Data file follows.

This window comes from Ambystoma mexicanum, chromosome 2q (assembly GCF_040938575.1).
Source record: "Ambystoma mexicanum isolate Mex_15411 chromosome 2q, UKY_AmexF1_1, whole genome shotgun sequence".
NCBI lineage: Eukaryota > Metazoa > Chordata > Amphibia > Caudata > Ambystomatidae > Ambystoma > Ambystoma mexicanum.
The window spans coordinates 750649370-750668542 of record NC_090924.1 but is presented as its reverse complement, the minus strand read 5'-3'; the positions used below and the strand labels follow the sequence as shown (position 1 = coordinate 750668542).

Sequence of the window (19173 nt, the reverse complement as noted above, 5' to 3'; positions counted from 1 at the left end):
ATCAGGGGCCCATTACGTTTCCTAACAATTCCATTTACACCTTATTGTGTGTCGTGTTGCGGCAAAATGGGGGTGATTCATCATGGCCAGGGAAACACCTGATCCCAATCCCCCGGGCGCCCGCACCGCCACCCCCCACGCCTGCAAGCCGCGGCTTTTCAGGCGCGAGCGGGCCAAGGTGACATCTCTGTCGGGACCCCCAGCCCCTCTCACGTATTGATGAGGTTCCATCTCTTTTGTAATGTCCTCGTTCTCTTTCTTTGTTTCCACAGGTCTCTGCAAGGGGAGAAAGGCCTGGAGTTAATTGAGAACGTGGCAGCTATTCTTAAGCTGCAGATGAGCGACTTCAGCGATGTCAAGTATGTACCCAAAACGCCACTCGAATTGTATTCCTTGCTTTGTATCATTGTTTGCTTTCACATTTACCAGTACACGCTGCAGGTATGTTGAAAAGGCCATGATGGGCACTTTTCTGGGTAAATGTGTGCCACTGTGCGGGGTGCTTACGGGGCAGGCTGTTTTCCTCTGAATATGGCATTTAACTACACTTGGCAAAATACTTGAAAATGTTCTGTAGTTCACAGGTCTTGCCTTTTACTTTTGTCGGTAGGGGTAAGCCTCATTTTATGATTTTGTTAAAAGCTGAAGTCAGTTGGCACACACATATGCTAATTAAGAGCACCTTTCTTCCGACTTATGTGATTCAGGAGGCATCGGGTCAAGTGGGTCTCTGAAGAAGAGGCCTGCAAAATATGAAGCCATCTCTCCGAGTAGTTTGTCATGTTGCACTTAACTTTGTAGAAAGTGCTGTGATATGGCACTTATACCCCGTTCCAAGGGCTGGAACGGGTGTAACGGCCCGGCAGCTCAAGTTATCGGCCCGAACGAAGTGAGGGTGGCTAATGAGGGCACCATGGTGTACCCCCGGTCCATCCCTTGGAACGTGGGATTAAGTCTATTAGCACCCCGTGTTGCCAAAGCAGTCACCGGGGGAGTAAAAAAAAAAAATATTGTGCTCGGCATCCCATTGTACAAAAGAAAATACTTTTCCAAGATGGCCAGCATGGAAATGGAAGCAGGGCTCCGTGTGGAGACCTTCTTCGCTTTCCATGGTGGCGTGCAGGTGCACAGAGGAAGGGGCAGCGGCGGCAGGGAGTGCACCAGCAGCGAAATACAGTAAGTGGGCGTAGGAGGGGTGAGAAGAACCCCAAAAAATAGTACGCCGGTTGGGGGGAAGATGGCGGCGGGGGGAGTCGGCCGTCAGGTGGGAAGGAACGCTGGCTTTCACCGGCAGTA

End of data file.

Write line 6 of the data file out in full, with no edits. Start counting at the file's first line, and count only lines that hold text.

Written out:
ATCAGGGGCCCATTACGTTTCCTAACAATTCCATTTACACCTTATTGTGTGTCGTGTTGCGGCAAAATGGGGGTGATTCATCATGGCCAGGGAAACACCTGATCCCAATCCCCCGGGCGCCCGCACCGCCACCCCCCACGCCTGCAAGCCGCGGCTTTTCAGGCGCGAGCGGGCCAAGGTGACATCTCTGTCGGGACCCCCAGCCCCTCTCACGTATTGATGAGGTTCCATCTCTTTTGTAATGTCCTCGTTCTCTTTCTTTGTTTCCACAGGTCTCTGCAAGGGGAGAAAGGCCTGGAGTTAATTGAGAACGTGGCAGCTATTCTTAAGCTGCAGATGAGCGACTTCAGCGATGTCAAGTATGTACCCAAAACGCCACTCGAATTGTATTCCTTGCTTTGTATCATTGTTTGCTTTCACATTTACCAGTACACGCTGCAGGTATGTTGAAAAGGCCATGATGGGCACTTTTCTGGGTAAATGTGTGCCACTGTGCGGGGTGCTTACGGGGCAGGCTGTTTTCCTCTGAATATGGCATTTAACTACACTTGGCAAAATACTTGAAAATGTTCTGTAGTTCACAGGTCTTGCCTTTTACTTTTGTCGGTAGGGGTAAGCCTCATTTTATGATTTTGTTAAAAGCTGAAGTCAGTTGGCACACACATATGCTAATTAAGAGCACCTTTCTTCCGACTTATGTGATTCAGGAGGCATCGGGTCAAGTGGGTCTCTGAAGAAGAGGCCTGCAAAATATGAAGCCATCTCTCCGAGTAGTTTGTCATGTTGCACTTAACTTTGTAGAAAGTGCTGTGATATGGCACTTATACCCCGTTCCAAGGGCTGGAACGGGTGTAACGGCCCGGCAGCTCAAGTTATCGGCCCGAACGAAGTGAGGGTGGCTAATGAGGGCACCATGGTGTACCCCCGGTCCATCCCTTGGAACGTGGGATTAAGTCTATTAGCACCCCGTGTTGCCAAAGCAGTCACCGGGGGAGTAAAAAAAAAAAATATTGTGCTCGGCATCCCATTGTACAAAAGAAAATACTTTTCCAAGATGGCCAGCATGGAAATGGAAGCAGGGCTCCGTGTGGAGACCTTCTTCGCTTTCCATGGTGGCGTGCAGGTGCACAGAGGAAGGGGCAGCGGCGGCAGGGAGTGCACCAGCAGCGAAATACAGTAAGTGGGCGTAGGAGGGGTGAGAAGAACCCCAAAAAATAGTACGCCGGTTGGGGGGAAGATGGCGGCGGGGGGAGTCGGCCGTCAGGTGGGAAGGAACGCTGGCTTTCACCGGCAGTA